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November 11, 1974

Cardiac Tamponade and Death in a Patient Receiving Total Parenteral Nutrition

Author Affiliations

From the Department of Medicine, St. Lawrence Hospital, Lansing, and the College of Human Medicine, Michigan State University, East Lansing.

JAMA. 1974;230(6):877. doi:10.1001/jama.1974.03240060047032

ADMINISTRATION of hypertonic solutions for parenteral nutrition necessitates the use of a central venous catheter, a procedure fraught with complications.1 We are reporting a case of cardiac perforation, tamponade, and death resulting from this procedure.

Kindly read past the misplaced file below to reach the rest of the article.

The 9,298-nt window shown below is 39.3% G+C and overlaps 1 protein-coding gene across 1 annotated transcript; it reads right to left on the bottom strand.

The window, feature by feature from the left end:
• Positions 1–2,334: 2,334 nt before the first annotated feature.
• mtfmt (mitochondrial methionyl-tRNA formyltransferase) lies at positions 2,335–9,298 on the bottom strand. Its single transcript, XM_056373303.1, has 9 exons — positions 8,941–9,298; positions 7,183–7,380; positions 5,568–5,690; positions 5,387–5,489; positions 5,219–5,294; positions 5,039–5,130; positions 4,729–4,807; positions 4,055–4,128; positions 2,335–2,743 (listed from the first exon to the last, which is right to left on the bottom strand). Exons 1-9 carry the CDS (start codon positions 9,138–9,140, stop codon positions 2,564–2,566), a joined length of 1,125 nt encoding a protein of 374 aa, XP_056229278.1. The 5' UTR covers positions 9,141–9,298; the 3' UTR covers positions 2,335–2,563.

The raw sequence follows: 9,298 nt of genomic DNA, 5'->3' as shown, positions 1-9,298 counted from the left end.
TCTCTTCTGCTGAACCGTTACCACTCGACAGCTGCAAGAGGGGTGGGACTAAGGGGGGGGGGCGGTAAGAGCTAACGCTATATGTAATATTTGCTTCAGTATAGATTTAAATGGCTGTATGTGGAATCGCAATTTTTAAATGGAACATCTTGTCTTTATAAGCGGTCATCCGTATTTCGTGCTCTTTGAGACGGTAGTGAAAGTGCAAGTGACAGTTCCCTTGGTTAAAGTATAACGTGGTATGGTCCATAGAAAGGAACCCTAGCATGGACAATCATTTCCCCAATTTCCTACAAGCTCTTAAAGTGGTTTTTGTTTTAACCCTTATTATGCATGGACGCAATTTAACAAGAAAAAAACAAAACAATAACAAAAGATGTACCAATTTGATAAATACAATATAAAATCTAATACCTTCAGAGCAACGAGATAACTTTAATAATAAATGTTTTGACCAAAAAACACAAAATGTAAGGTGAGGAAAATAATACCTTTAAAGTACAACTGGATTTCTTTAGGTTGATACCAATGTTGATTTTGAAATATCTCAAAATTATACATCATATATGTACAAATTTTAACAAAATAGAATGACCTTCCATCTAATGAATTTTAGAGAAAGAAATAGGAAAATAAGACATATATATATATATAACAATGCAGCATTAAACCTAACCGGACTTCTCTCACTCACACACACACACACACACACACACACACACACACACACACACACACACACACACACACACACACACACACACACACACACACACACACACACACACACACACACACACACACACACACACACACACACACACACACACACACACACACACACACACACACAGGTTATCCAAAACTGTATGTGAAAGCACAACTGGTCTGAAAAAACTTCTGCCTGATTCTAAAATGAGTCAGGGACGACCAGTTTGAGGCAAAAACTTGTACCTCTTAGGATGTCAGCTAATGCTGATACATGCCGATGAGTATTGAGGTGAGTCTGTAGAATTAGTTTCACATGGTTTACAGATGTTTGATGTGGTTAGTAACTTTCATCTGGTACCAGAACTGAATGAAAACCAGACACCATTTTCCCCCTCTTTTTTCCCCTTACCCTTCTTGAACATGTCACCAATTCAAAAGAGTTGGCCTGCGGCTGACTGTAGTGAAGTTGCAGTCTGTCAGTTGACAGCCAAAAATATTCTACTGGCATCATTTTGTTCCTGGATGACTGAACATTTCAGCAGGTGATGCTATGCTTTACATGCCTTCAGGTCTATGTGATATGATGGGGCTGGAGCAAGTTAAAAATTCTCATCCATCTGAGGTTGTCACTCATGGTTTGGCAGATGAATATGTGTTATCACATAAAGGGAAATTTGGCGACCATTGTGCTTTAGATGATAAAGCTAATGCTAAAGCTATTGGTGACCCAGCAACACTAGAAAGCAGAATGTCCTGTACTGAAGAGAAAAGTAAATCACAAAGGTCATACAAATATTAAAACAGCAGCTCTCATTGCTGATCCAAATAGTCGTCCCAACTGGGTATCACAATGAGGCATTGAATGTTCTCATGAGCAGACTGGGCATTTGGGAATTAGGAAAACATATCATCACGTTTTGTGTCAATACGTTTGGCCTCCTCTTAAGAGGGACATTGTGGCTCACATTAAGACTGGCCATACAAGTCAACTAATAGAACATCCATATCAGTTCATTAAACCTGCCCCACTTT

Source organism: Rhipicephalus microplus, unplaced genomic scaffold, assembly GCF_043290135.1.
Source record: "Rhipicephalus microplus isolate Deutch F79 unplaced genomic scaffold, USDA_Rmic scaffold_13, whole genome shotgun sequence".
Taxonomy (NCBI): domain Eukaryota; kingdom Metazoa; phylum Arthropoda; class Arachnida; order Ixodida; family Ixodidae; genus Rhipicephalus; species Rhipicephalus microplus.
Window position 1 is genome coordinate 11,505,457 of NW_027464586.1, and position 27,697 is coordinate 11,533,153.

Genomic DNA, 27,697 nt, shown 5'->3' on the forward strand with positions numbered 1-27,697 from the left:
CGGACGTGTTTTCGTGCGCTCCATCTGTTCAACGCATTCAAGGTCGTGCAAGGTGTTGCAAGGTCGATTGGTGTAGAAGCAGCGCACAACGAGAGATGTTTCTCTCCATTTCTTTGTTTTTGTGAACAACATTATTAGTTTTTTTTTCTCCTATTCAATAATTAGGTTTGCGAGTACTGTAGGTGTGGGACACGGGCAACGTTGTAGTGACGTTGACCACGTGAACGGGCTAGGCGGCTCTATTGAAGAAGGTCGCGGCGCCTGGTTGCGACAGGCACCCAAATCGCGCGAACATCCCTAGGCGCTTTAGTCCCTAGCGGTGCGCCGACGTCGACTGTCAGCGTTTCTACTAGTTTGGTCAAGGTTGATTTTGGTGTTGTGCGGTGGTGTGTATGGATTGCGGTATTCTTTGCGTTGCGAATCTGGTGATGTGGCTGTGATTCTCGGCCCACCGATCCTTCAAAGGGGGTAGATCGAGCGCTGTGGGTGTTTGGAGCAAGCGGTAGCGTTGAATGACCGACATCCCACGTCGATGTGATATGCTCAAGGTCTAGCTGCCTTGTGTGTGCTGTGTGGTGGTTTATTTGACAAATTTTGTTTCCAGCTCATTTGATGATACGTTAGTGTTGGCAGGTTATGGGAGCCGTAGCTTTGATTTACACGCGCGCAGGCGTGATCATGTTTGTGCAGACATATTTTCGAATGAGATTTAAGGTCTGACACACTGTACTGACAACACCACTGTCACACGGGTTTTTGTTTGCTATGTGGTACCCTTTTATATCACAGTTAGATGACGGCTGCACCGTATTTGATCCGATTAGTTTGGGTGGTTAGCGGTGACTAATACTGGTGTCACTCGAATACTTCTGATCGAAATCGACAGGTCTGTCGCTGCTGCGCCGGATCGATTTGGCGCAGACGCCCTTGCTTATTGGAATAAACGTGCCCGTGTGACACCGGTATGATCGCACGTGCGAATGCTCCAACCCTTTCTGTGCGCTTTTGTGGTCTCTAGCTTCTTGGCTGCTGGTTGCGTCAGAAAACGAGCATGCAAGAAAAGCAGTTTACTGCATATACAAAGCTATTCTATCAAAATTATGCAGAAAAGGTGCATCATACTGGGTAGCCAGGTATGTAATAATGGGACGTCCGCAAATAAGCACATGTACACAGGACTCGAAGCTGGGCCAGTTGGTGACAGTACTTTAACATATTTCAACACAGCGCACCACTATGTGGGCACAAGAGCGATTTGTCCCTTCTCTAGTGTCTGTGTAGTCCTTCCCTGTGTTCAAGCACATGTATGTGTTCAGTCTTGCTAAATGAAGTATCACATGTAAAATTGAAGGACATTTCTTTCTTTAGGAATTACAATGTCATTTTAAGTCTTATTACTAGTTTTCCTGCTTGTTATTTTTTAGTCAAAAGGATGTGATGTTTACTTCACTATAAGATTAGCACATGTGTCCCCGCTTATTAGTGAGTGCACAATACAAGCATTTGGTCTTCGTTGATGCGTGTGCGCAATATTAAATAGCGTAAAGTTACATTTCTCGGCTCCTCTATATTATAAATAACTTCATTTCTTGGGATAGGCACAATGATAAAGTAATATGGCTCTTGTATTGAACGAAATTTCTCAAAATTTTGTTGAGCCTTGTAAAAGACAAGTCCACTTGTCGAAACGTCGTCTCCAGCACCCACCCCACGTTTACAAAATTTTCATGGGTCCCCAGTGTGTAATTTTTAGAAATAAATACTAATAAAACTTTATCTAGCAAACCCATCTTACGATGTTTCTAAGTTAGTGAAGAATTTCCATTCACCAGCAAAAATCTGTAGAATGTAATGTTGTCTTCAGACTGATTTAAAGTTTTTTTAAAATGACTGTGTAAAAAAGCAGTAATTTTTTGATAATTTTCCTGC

Report of a Case  A 63-year-old woman underwent partial gastrectomy and excision of the distal section of the esophagus in December 1970 for an adenocarcinoma of the gastroesophageal junction. Her immediate postoperative course was uneventful. Preoperatively, her weight was 45 kg (99 lb). Her late postoperative course was complicated by severe dumping symptoms, early satiety, and weight loss. During the subsequent 17 months, in spite of numerous attempts to increase the patient's caloric intake with various oral food supplements, her weight declined to 30 kg (66 lb). Repeated esophagoscopy, biopsy, cytologic studies, and barium contrast examinations of the upper gastrointestinal tract failed to disclose any evidence of recurrent neoplasm.We decided to begin total